(Featured in HUSH Magazine 10/18/2012)
Let the countdown begin…
Vancouver is having a Tequila Expo!
This week, I was invited to a media tasting for a sneak preview. The invitation promised there would be an expert present to answer all of my Tequila-related questions.
Tequila-related questions I’ve had in the past include: “whose toupee did I just wake up wearing?” and “why am I digging up this grave?”
Meaning I love tequila, but know nothing about it.
Thankfully, I have Eric Lorenz in my corner. Eric is a Tequila Aficionado out of Michigan. The man has a mind like a Mexican leg-hold trap. Anything you want to know about agave spirits, this Sharp Shooter will spout off faster than your iPhone 4. Plus he looks a bit like the guitar player from Pantera.
Today, Eric is teaching me how to be a Tequila Superstar!
The bottles in front of me this evening are Tavi Anejo, Cabo Wabo Reposado, Uno Mas Anejo, Herradura Anejo, and Tavi Silver.
Eager to get sipping, I pounce on the huge bowl of limes on the bar. Eric looks at me like he just saw my leaked nudes: shocked and disgusted, yet mildly amused.
To a Tequila connoisseur, limes are completely acceptable — if you’re drinking Tijuana sewer-rat pee.
“With a high end tequila, you want to actually TASTE it,” explains Eric.
Makes sense. Perhaps the limes are placed there as a trap? A way of sussing out the muchachos from the niños.
Eric pours me a sample of Herradura Anejo.
“A good Tequila is one you enjoy drinking. But if by ‘good’, you mean ‘won’t give you a headache’, then the easy answer is one with 100% agave. If it doesn’t say it right on the bottle, it definitely isn’t 100% agave.”
“Tequila is required to have a minimum of 51% agave,” continues Eric, “Cheap tequila with less then 100% agave are full of fillers and fermentable sugars. Remember: Sugar equals Hangover.”
There’s a reason the morning after Cuervo Gold aches like a drunk tank frotterizing.
“Gold rarely means Good,” Eric agrees. “The gold tinge comes from caramel colouring. They put it in the cheap stuff to make it LOOK like it’s been aged.”
“Also,” Eric goes on, “just like its not ‘Champagne’ unless it’s from France, a product is only ‘Tequila’ if it’s made in Mexico. Otherwise? It’s Mescal.” (also spelled Mezcal)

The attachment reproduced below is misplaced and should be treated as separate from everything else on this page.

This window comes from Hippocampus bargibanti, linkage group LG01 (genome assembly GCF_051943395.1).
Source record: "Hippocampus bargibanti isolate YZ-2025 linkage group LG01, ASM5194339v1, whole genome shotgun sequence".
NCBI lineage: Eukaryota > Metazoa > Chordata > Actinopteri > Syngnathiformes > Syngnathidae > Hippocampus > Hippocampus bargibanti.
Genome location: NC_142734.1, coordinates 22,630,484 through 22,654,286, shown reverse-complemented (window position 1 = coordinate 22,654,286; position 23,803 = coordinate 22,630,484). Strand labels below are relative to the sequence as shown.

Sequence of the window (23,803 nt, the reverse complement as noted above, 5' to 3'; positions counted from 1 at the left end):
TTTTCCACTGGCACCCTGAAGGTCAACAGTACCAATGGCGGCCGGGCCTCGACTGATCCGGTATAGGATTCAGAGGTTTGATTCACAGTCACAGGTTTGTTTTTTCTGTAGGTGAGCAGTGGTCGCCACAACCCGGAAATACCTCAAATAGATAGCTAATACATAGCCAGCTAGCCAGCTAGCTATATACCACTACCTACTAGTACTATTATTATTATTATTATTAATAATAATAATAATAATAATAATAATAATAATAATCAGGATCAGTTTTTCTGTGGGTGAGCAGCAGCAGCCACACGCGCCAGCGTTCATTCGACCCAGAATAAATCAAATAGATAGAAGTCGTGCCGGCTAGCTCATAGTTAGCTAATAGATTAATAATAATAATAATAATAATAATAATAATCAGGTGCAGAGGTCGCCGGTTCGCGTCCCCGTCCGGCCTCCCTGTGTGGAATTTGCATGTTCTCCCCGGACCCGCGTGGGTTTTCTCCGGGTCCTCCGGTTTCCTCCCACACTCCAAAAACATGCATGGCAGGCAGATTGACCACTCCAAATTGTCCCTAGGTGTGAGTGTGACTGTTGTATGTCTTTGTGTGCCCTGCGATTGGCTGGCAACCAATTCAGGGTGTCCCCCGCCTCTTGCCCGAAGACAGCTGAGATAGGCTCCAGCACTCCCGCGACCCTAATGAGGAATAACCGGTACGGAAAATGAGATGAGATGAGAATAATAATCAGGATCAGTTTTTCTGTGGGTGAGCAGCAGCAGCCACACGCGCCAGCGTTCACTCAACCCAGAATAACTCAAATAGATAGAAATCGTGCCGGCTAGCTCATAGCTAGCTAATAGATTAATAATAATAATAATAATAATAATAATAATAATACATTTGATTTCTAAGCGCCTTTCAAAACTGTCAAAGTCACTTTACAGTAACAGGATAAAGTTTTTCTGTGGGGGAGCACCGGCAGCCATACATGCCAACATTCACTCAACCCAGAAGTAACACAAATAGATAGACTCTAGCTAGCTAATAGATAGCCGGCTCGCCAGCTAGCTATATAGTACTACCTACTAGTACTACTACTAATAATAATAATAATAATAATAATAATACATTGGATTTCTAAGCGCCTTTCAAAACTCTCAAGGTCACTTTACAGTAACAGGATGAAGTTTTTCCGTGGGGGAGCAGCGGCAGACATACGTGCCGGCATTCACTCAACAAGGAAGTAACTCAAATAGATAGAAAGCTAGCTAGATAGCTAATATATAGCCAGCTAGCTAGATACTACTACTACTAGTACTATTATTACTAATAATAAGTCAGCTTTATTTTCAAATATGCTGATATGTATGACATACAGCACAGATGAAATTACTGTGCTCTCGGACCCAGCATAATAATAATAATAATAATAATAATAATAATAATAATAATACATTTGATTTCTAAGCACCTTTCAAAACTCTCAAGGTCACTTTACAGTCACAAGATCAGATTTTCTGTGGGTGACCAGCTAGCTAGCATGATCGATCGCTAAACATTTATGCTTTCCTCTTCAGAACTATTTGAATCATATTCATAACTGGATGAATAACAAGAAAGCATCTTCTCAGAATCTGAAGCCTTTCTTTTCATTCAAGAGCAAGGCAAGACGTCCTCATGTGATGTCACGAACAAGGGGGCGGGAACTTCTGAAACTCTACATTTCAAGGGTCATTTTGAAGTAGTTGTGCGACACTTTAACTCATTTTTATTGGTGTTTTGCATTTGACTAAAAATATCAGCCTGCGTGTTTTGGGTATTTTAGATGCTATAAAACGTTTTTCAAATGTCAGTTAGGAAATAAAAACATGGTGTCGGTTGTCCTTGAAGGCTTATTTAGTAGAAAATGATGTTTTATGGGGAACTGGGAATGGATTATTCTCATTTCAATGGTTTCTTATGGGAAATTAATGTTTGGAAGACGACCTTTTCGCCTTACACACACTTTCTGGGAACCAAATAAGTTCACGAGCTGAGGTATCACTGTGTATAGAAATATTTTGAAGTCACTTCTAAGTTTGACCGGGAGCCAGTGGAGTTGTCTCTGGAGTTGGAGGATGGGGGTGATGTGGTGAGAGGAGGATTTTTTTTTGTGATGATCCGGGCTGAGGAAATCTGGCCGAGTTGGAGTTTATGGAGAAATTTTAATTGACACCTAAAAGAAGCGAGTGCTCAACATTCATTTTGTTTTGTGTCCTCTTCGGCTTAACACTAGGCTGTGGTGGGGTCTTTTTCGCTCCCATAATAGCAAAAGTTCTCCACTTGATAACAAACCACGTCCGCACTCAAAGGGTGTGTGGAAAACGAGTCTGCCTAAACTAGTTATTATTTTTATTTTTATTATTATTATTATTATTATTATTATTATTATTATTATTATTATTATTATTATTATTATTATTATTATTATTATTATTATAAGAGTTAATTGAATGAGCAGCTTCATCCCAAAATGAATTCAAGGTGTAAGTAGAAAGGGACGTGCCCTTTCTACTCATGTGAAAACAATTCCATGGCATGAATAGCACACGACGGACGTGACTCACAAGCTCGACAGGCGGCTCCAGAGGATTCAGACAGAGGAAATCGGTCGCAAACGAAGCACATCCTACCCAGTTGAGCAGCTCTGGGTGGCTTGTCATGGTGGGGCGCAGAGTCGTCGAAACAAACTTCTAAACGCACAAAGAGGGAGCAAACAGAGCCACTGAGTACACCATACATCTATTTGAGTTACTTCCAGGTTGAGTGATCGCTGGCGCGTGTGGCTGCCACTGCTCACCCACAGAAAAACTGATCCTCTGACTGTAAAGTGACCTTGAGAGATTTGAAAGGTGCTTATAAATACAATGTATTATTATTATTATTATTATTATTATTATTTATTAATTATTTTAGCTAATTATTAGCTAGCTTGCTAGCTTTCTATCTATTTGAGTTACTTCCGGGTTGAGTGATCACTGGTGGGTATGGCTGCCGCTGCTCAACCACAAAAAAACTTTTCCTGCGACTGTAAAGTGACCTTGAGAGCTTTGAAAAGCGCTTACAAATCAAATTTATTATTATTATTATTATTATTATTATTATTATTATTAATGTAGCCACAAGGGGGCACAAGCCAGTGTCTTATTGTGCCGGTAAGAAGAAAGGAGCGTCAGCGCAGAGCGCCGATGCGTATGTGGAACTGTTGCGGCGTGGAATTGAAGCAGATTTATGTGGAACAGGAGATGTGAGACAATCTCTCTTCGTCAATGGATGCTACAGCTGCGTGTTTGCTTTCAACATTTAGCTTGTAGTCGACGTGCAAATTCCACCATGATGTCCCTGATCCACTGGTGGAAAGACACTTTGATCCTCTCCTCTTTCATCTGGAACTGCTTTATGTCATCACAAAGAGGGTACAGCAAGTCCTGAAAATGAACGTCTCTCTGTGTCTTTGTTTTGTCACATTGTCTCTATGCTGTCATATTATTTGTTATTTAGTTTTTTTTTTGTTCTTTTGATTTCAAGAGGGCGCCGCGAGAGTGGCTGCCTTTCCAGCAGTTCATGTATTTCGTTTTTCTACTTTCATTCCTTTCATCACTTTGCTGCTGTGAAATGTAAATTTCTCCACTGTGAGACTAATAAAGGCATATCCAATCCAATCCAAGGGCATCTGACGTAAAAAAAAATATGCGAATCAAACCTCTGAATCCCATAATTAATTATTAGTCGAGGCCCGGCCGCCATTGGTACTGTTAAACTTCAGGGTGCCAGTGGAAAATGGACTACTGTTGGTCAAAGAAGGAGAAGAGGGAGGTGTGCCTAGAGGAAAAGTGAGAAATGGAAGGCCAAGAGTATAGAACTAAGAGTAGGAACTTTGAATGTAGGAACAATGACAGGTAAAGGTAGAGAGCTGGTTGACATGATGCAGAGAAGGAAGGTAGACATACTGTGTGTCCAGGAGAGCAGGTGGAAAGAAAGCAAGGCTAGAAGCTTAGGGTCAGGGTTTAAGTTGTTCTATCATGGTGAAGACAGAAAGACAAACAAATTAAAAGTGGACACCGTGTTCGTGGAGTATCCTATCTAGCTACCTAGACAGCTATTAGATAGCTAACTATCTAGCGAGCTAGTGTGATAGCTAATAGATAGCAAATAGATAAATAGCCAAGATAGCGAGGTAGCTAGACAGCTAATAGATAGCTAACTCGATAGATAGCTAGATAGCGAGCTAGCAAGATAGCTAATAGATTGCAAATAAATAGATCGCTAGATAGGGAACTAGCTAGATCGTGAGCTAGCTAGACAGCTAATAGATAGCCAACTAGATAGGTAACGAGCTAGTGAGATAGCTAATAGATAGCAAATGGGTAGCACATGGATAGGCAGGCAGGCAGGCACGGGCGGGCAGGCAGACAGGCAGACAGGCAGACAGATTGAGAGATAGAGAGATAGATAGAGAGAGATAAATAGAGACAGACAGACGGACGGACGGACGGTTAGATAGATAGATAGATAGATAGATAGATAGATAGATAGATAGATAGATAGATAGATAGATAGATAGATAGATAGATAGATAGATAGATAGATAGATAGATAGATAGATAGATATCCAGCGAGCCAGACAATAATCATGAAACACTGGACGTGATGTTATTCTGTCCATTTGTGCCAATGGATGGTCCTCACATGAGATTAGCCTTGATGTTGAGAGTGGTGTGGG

I ponder this a second.
“So. Tequila, Mezcal, Mescal…” I dribble a little bit of Tavi Silver on myself, “Cut to the chase: which is the one that gets you high?”
Eric pours a taster of his own. His eyes stay fixed on the glass.
“None of them. People confuse mescal with mescaline, the drug that Hunter S. Thompson used to do. Mescaline comes from peyote, which actually IS a cactus.”
“Does the Tequila worm get you high?”
For a second I fear he is about to strangle me with his ponytail.
“First of all, the worm is found in mescal, not actual Tequila. And usually Value-Priced mescal at that. It doesn’t get you high either. But honestly, if you’re hammered enough to eat a worm, you may as well be.”
I thank Eric and stumble out the door in search of pizza.
Now I’m really looking forward to the Tequila Expo. Best of all: I’m not totally clueless any more! Although these are just snippets of the bigger picture, having a bit of knowledge feels awesome.
No longer will I associate Tequila with sunburnt white folk on vacay and amateur filmmakers coaxing Girls to Go Wild. Like any other high-end product, Tequila is an art.
Now get on out there and appreciate it!
Snag a ticket to the Vancouver International Tequila Expo on May 12th here.
Have a Tequila-related question for Eric? Want to pester him for corroding the world’s moral fibre with liquor? Connect with Eric Lorenz here.